I’ve been in Ireland for 5 months now and I’ve coached in countless different locations with a variety of different types of kids but none of them were quite like my experience in the secluded beach known as Arranmore island. The journey almost never happened to begin with. It basically never snows in Ireland so when it does happen, people pretty much panic. There was probably less than an inch of snow on the ground, but schools were canceled, events called off and the roads were deserted. Yet, my coach Niall McDermott and my teammate Cullen Donavan decided to make the trek and we slowly rolled through the wild narrow roads of Donegal until we made it to the town. When I think of an island, I think of a sunny vacation spot with palm trees, but it was extremely cold, and we were far from the Bahamas, so I really didn’t know what to expect.
Our assistant coach Paul Carr was kind enough to let us stay the night with him, so we woke up bright and early and enjoyed the typical Irish breakfast which includes sausage, rashers and of course, tea. We all quickly snarfled it down and we were out the door before sunrise. We arrived at a ferry that was small, but large enough so that we could park our car on it. I’m not a morning person and we were freezing our butts off so initially I had no intentions of leaving the car at all. About five minutes into our commute all of that changed. As we floated through a valley the fog started to clear and it looked like we were going through heavens gates…the views were dramatically picturesque. We were surrounded by gaping mountains on both sides, a beautiful skyline angle of the Donegal country side, and a couple of lighthouses that looked like they were straight out of a post card. It was the type of venue that rappers might choose to record a music video, but I would’ve never imagined being surrounded by such a landscape just to travel for a coaching session. As we played Caribbean music and enjoyed the views, all of a sudden, the boat started to rock pretty vigorously. I’m not sure if the tide was getting rough or if people here drive boats just as crazy as they drive, but I’d be lying if I said wasn’t a slightly concerned at one point. Regardless, the views were worth it, and we held on tight until we arrived at the island before anyone got too sea sick.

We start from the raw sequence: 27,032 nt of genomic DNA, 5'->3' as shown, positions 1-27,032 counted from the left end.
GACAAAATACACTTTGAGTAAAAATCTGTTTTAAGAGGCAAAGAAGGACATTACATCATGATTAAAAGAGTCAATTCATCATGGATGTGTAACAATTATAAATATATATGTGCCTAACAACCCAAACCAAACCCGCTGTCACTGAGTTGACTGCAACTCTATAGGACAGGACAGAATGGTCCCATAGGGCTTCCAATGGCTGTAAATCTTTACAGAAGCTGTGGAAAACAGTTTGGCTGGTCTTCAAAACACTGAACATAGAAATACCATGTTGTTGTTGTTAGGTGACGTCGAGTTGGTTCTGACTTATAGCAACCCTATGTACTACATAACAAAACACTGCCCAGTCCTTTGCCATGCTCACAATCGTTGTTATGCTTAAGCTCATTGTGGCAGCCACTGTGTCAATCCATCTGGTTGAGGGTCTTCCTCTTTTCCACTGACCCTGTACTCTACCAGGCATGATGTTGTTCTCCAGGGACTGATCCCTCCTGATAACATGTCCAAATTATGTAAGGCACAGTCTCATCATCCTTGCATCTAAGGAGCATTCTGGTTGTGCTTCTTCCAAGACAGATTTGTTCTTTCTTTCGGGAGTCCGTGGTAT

The island itself was tiny. About 10 square miles of farmland with a handful of buildings and bunches of sheep scattered across it. There was no supermarket not even so much as a roundabout or streetlight. When we arrived at the school, we were greeted by a grand total of about 15 students. All of them had zero basketball experience but they also all had huge smiles on their face and a clear eagerness to learn about basketball. The only court they had was and outdoors and it consisted of one basket that was about 8 feet tall and a rusted rim that was hanging on by a thread. There were no glass backboards, no hardwood floors, not even so much as a 3-point line but it was easily my favorite coaching spot in Ireland. Not a single kid was wearing anything that resembled basketball gear. Majority of them wore things like rain boots that went past their knees, multi colored khakis, oversized coats and hats with bunny ears sticking out. Yet, those kids brought a level of positivity and excitement that even professional teams could learn from. Unlike many veteran players, not a single kid complained at all and every one of them did what we asked with clear enthusiasm. It showed me why I shouldn’t take my basketball experiences for granted, because so many others have much less and are still thrilled at the opportunity to participate.
We gave them the beginners guide to the sport by explaining the rules of the game and showing them remedial skills. We demonstrated to them how to jump stop, how to hold the ball properly, where the lines on a court were and also how to dribble. A lot of their hands were too small to hold the ball correctly and most of them just aimlessly smacked the ball at the ground with two hands when we played dribble tag. Their interest in learning was genuine and while they struggled, they were able to laugh at themselves and continue trying. They were having pure fun and it reminded me of the level of care- free joy that the game of basketball can bring to those who have never experienced it. The fact that there was a sunrise beach front view within a couple steps of the court only added to how unique the coaching experience was. We continued the lessons by doing reaction time exercises and even simple catching games to work on timing and fundamentals. As a coach we were just planting the seed with hopes that the one day those kids will use the game to create the same kind of amazing memories that basketball has brought us. We were laying the foundation and if it inspires at least one kid to pick up a ball and chase a dream that they may have otherwise never considered, then that’s a mission accomplished.
After about 3 hours of coaching we finally finished and the only place that we could find that was open was (of course) a bar. As we rode back on the ferry, I felt extremely grateful to be in my position. At first, I didn’t anticipate the day to be so rewarding but that group of kids was special, and the setting of the court was one unlike any other that I’ve ever seen. The trip reminded me of the importance of keeping an open mind, because you never know how when you might have a chance to impact a life and you might even realize a thing or two about yourself in the process. Arranmore Island was truly a hidden gem and I will always be thankful to have been able reach a group of kids that I would’ve never even imagined meeting.